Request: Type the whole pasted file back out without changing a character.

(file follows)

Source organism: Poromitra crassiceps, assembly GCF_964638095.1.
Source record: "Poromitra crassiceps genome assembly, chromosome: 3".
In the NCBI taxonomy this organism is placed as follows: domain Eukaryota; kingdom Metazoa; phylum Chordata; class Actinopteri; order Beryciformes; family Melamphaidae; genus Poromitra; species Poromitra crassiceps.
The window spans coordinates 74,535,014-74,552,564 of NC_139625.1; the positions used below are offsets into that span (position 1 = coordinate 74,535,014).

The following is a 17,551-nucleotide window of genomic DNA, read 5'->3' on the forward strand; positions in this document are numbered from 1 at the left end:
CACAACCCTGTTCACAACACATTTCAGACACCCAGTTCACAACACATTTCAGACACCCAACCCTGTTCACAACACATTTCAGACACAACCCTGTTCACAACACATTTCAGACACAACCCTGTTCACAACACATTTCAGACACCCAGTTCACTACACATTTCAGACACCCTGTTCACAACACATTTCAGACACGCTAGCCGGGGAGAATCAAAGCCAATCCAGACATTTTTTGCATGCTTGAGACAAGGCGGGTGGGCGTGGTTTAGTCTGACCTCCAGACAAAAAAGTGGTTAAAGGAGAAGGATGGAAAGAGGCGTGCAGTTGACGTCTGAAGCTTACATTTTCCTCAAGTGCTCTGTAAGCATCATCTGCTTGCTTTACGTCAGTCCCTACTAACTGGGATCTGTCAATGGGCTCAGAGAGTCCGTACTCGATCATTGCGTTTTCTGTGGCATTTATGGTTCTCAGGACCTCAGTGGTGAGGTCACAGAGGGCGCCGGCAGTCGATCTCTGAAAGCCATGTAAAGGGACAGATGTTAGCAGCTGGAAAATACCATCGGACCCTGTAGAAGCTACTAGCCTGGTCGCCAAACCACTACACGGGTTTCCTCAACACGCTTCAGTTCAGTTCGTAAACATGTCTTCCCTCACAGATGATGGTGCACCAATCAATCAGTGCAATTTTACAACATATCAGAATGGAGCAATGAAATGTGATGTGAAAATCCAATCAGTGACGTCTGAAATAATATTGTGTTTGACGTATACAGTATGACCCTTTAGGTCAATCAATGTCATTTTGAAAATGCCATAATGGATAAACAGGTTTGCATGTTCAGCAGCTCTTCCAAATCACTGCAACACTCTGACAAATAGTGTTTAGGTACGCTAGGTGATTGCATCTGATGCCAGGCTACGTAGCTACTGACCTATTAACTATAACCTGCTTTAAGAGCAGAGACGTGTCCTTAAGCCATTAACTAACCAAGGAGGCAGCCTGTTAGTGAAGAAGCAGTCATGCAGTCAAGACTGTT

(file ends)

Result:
Source organism: Poromitra crassiceps, assembly GCF_964638095.1.
Source record: "Poromitra crassiceps genome assembly, chromosome: 3".
In the NCBI taxonomy this organism is placed as follows: domain Eukaryota; kingdom Metazoa; phylum Chordata; class Actinopteri; order Beryciformes; family Melamphaidae; genus Poromitra; species Poromitra crassiceps.
The window spans coordinates 74,535,014-74,552,564 of NC_139625.1; the positions used below are offsets into that span (position 1 = coordinate 74,535,014).

The following is a 17,551-nucleotide window of genomic DNA, read 5'->3' on the forward strand; positions in this document are numbered from 1 at the left end:
CACAACCCTGTTCACAACACATTTCAGACACCCAGTTCACAACACATTTCAGACACCCAACCCTGTTCACAACACATTTCAGACACAACCCTGTTCACAACACATTTCAGACACAACCCTGTTCACAACACATTTCAGACACCCAGTTCACTACACATTTCAGACACCCTGTTCACAACACATTTCAGACACGCTAGCCGGGGAGAATCAAAGCCAATCCAGACATTTTTTGCATGCTTGAGACAAGGCGGGTGGGCGTGGTTTAGTCTGACCTCCAGACAAAAAAGTGGTTAAAGGAGAAGGATGGAAAGAGGCGTGCAGTTGACGTCTGAAGCTTACATTTTCCTCAAGTGCTCTGTAAGCATCATCTGCTTGCTTTACGTCAGTCCCTACTAACTGGGATCTGTCAATGGGCTCAGAGAGTCCGTACTCGATCATTGCGTTTTCTGTGGCATTTATGGTTCTCAGGACCTCAGTGGTGAGGTCACAGAGGGCGCCGGCAGTCGATCTCTGAAAGCCATGTAAAGGGACAGATGTTAGCAGCTGGAAAATACCATCGGACCCTGTAGAAGCTACTAGCCTGGTCGCCAAACCACTACACGGGTTTCCTCAACACGCTTCAGTTCAGTTCGTAAACATGTCTTCCCTCACAGATGATGGTGCACCAATCAATCAGTGCAATTTTACAACATATCAGAATGGAGCAATGAAATGTGATGTGAAAATCCAATCAGTGACGTCTGAAATAATATTGTGTTTGACGTATACAGTATGACCCTTTAGGTCAATCAATGTCATTTTGAAAATGCCATAATGGATAAACAGGTTTGCATGTTCAGCAGCTCTTCCAAATCACTGCAACACTCTGACAAATAGTGTTTAGGTACGCTAGGTGATTGCATCTGATGCCAGGCTACGTAGCTACTGACCTATTAACTATAACCTGCTTTAAGAGCAGAGACGTGTCCTTAAGCCATTAACTAACCAAGGAGGCAGCCTGTTAGTGAAGAAGCAGTCATGCAGTCAAGACTGTT